Saturday, May 12, 2007

'Legal Eagles'.............DowieGateDisgrace. Court Days One, Two & Three

Simon 'Robert Redford' Jordan Versus Iain 'Debra Winger' Dowie

Presiding is:- Justice Tugendhat.

Venue - Court 16 of the High Court.

In the Dock - Simon 'Bob' Jordan - Crystal Palace Football Club chairman & owner and Iain 'Debra' Dowie - Former Palace manager and now current manager of Coventry City F.C.

Mr Dowie's barrister:- Michael McParland.
Crystal Palace's barrister:- John Davies QC

Witness - Peter 'Reg' Varney - Charlton Athletic chief-executive
Witness - Richard 'Dicky' Murray Charlton Athletic chairman

The details outlining the case:

Crystal Palace's £1million legal battle against former manager Iain Dowie started in the High Court today.

Crystal Palace chairman Simon Jordan has accused Dowie of "fraudulent misrepresentation" when he negotiated his departure from the club a year ago and is suing Dowie for damages in excess of £1million.

Round One - Day One - Wednesday 9th May 2007

In Court today...

Jordan's evidence was that that Dowie (the manager) was released from his contract and as a gesture of goodwill, Jordan (the chairman) agreed to waive the clause in Dowie's contract to the effect that, if he left to join another club, his new bosses would pay Palace £1million in compensation, purely and simply because Dowie was homesick and wanted to move closer to his family in Bolton.
But eight days later, Dowie was appointed manager of Charlton - just a few miles down the road in South London.
In addition it is being alleged that Dowie in his senior position at Selhurst Park, owed the club a "fiduciary duty", or the highest duty of care, which ranked above his own interests.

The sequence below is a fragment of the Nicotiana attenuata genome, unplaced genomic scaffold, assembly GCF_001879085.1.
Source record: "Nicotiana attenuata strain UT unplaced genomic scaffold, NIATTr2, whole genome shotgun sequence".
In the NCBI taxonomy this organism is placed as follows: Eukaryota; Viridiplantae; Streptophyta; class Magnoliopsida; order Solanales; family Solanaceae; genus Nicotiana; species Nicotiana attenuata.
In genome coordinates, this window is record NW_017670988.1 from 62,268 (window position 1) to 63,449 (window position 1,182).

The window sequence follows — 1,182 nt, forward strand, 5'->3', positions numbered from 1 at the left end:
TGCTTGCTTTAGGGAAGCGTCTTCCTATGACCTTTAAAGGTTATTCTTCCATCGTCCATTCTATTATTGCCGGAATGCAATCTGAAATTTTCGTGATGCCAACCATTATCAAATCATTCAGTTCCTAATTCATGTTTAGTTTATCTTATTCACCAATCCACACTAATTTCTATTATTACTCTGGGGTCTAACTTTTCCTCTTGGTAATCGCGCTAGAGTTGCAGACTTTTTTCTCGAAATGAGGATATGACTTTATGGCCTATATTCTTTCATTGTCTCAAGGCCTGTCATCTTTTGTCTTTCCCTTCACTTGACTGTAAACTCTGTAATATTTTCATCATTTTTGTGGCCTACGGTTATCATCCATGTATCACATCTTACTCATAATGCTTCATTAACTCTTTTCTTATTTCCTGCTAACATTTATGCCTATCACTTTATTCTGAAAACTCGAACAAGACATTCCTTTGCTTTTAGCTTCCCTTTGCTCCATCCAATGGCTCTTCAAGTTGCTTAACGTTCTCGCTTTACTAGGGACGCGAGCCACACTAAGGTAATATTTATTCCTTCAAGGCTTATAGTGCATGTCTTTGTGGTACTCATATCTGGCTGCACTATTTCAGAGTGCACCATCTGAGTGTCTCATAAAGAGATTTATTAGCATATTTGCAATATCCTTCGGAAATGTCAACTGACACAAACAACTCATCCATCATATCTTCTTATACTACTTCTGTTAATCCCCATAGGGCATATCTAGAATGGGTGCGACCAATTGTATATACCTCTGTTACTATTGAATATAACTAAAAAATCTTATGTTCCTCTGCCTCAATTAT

Jordan admitted in evidence he fell out with Charlton over Addicks vice-chairman Richard Murray's comments, "enjoy the Championship, tosser" and "do you want a fight" when their 2-2 draw at The Valley in 2005 sealed Palace's relegation.

Jordan said: "As a result I would NOT do anything knowingly to assist Charlton."
But he added: "I assure the court I commenced this litigation intending to pursue it for proper purposes to recover compensation."

Dowie's lawyers claimed the Palace owner bought the case just to get back at Charlton.
Dowie himself denied he intended to join fierce rivals Charlton when he departed and has insisted he never publicly stated he wanted to leave the club to be nearer his family, and that he was in fact hounded out by Jordan.

In a show of yet more vintage Jordan song and dance, he then sent a henchman to hijack the Charlton press conference called to unveil Dowie as the new Charlton boss, and he issued the former West Ham man with a writ despite several attempts to banish him from the room. All of which was televised live by Sky.
(Even if I have to say so myself, the action and timing of the issuing of that writ by Jordan was in itself, undeniably a publicity masterstroke of monumental proportions!)

Dowie was sacked by Charlton after only 12 Premiership games in charge.
Charlton are not being sued but their chief executive Peter Varney is a witness in the case.

Counterclaims for defamation & breach of contract could follow.

Tale of the Tape: Dowie 6, Jordan 7
Temperature: Warming up nicely: 21*C

The case continues...

Round Two - Day Two - Thursday 10th May 2007